It may be, as Phillip Collins says, that linking Tories to tax avoidance is good politics for Labour in the short-term. In the longer term, however, I suspect that all it does is make life harder for everyone.

Tuesday, February 03, 2015

Is Smythson based in a tax haven?

There's a fun little story in the Daily Mail that plays perfectly to a whole string of prejudices.
Awkward! Luxury leather goods firm Smythson where PM's wife Samantha Cameron works is based in a tax haven.
Crivens! A tax avoider at the heart of Downing Street!
So there must have been an awkward conversation over the Number 10 breakfast table this morning after it emerged the Prime Minister's wife Samantha works for a company which is now based in a tax haven. Luxury leather goods firm Smythson, where Mrs Cameron is a creative consultant, is owned through a holding company in Luxembourg and linked to a secretive trust in the Channel Island of Guernsey, another well-known tax haven
The meat in this sandwich is down at the bottom of the page:
Smythson is owned and run by secretive Egypt-born Frenchman Jacques Bahbout, who bought the group for £18m in 2009 through his Italian handbag manufacturer Tivoli Group... Details in the firm’s annual accounts filed at Companies House show Holdsmyth is owned by ‘a company incorporated in Luxembourg’ and is ultimately controlled by ‘Ogier Trustee (Jersey) Ltd as trustees of the Barracuda Trust, a trust settled in Guernsey’

As a bonus, exactly the same story appeared in the Mirror more than a year ago.

Is there anything to this story? Not really. The Smythson brand and stores are owned by Holdsmyth, a UK-registered company with its registered office in Bond Street. So, the headline's not true - Smythson is based in London, which is only a tax haven if you believe Nick Shaxson. Any profits made by Holdsmyth will, obviously, be liable to corporation tax here. Holdsmyth itself is owned by a Luxembourg company (Greenwill SA), which is the Holdco for Tivoli Group SA, the Italian company owned by Bahbout.

All that's happened is that the Mail (and the Mirror this time last year) have read Holdsmyth's accounts and hyperventilated at the mention of foreigners. This one's a #QTWTAIN for John Rentoul's series.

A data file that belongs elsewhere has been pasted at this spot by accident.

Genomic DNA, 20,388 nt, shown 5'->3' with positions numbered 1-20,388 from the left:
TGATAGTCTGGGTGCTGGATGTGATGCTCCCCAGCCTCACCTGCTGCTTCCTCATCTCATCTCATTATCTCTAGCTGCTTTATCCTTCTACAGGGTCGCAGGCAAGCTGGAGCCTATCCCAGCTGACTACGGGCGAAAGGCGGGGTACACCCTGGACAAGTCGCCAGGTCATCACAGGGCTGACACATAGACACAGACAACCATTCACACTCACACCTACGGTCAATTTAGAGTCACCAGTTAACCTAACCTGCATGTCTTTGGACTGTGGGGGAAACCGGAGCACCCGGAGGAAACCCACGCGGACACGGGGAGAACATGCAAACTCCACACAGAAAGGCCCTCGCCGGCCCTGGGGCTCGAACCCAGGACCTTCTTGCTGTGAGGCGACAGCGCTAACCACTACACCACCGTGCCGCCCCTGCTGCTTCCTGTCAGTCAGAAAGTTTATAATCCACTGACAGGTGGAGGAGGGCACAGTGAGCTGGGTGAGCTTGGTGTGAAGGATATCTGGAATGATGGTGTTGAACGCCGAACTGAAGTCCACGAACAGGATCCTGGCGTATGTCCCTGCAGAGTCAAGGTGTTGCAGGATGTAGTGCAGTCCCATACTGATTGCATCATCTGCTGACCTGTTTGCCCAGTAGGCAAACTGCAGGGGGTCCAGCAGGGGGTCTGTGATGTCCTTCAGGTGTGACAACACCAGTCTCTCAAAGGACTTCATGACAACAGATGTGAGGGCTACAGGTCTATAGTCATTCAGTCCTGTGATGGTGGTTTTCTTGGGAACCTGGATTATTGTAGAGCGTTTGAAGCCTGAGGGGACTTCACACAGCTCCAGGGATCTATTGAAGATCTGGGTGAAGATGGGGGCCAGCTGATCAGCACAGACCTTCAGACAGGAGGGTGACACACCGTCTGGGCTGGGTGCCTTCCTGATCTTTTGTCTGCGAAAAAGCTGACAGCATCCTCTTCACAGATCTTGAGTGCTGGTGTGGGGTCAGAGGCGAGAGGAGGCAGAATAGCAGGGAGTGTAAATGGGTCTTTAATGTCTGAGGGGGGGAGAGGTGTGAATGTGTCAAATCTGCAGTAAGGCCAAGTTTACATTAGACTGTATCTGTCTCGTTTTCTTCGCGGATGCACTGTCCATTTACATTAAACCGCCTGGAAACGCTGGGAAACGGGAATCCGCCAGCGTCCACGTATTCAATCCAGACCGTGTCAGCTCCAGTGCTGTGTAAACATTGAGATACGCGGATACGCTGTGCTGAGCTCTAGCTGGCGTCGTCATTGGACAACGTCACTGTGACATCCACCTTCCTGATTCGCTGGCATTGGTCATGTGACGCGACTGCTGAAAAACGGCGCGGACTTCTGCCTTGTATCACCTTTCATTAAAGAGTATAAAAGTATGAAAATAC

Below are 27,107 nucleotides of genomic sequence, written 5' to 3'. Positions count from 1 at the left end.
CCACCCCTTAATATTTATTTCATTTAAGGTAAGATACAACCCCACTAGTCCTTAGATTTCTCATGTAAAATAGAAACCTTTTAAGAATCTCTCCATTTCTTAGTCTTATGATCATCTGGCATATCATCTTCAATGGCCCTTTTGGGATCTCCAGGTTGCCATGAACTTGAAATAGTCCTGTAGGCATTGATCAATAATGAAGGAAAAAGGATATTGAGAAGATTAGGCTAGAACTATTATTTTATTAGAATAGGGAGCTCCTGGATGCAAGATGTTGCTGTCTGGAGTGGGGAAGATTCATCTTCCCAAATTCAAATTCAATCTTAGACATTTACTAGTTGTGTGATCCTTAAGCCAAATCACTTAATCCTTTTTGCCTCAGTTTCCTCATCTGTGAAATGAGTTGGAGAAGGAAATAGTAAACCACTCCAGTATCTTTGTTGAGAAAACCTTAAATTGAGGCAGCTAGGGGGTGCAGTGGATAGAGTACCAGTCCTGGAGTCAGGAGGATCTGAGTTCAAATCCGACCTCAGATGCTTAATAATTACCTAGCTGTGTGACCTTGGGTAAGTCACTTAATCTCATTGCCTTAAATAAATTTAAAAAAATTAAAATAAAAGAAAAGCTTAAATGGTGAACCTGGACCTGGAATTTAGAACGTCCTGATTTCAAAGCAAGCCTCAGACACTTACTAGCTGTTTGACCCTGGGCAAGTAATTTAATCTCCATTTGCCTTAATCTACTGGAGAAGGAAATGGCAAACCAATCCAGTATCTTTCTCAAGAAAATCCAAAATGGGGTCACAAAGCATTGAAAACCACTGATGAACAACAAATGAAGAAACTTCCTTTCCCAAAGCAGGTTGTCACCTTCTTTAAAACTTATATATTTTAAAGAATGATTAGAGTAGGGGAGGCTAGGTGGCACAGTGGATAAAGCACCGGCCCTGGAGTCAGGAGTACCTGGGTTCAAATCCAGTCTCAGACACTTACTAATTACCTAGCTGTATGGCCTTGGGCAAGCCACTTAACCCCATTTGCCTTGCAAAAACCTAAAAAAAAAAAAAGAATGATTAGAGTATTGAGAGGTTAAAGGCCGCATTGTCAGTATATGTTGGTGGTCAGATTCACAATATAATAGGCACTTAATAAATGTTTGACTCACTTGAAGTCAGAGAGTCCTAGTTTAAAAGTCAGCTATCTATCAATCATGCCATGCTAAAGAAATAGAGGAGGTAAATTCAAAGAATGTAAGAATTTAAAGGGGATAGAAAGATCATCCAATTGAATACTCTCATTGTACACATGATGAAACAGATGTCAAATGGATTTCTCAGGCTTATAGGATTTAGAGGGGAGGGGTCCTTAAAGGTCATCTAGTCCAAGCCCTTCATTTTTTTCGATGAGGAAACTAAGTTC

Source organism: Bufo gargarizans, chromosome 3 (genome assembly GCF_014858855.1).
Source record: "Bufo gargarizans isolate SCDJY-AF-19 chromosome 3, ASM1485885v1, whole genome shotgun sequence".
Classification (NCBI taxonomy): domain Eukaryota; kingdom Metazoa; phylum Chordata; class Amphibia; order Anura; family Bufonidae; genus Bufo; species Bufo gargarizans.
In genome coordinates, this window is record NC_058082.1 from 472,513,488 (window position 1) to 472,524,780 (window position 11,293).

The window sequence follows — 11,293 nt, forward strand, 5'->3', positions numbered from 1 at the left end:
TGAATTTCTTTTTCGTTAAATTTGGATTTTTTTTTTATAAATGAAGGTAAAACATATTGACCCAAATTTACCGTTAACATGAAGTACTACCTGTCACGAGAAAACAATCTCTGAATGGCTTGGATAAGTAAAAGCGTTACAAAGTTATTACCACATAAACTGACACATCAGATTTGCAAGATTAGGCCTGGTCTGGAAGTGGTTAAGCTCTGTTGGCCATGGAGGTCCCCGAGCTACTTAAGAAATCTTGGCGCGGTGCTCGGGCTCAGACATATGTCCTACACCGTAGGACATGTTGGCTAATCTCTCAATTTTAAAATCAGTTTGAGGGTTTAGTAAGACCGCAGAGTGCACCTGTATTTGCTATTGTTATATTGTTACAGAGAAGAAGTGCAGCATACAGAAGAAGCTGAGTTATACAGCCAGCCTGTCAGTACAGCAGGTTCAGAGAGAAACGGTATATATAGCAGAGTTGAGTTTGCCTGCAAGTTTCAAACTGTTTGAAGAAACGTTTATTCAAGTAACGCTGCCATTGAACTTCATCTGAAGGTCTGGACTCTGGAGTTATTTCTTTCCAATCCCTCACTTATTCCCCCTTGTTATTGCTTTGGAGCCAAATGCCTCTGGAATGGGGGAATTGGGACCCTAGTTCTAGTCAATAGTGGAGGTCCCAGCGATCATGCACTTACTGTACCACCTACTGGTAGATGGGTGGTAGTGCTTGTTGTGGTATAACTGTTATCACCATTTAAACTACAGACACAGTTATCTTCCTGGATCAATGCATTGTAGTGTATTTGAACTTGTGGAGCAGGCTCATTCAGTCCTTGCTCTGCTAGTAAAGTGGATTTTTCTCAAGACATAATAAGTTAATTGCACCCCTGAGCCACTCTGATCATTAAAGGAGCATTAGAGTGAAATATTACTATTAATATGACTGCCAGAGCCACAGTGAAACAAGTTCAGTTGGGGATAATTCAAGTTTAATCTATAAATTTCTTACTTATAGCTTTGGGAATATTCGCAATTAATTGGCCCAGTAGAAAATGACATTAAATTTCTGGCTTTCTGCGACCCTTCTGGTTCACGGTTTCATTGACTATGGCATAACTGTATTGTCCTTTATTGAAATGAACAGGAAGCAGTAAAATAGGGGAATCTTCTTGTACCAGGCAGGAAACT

Thankless jobs

Ben Stokes has made the national selectors look "ridiculous" for leaving him out of the World Cup squad, says ex-England captain Paul Collingwood.

In fairness, that was a ridiculous innings. 15 sixes, and 150 off 80. 3 wickets as well. Why on earth is this superstar not in Australia, instead of the useless Ravi Bopara, who's managed 57 runs in the Tri Series at an average of 14 (and a strike rate of 57) and hasn't taken a wicket in his last 14 games? What are the idiot selectors playing at??

Well, the last time Bopara was dropped, back in the summer, he promptly averaged over 50 for the Lions (and under 30 with the ball), and was re-selected for the Sri Lanka tour where he was England's third highest scorer. Meanwhile...

7.3, 10.7. These are, respectively, superstar Ben Stokes's batting average and economy rate from the last time he played an ODI series for England. I can't give a bowling average, because he didn't take a wicket. Stokes was beyond hopeless on that tour - he was unselectable. He couldn't get the ball off the square when he batted, and he couldn't pitch it on the square when he bowled.

Selectors take a lot of stick, often fairly, often not. But it's very hard to blame them for not picking Stokes for the World Cup. The fact that he's woken up in South Africa is fantastic news, and if there's a last minute injury, he looks a shoe-in as a sub. But don't blame the selectors for Stokes being crap in Sri Lanka.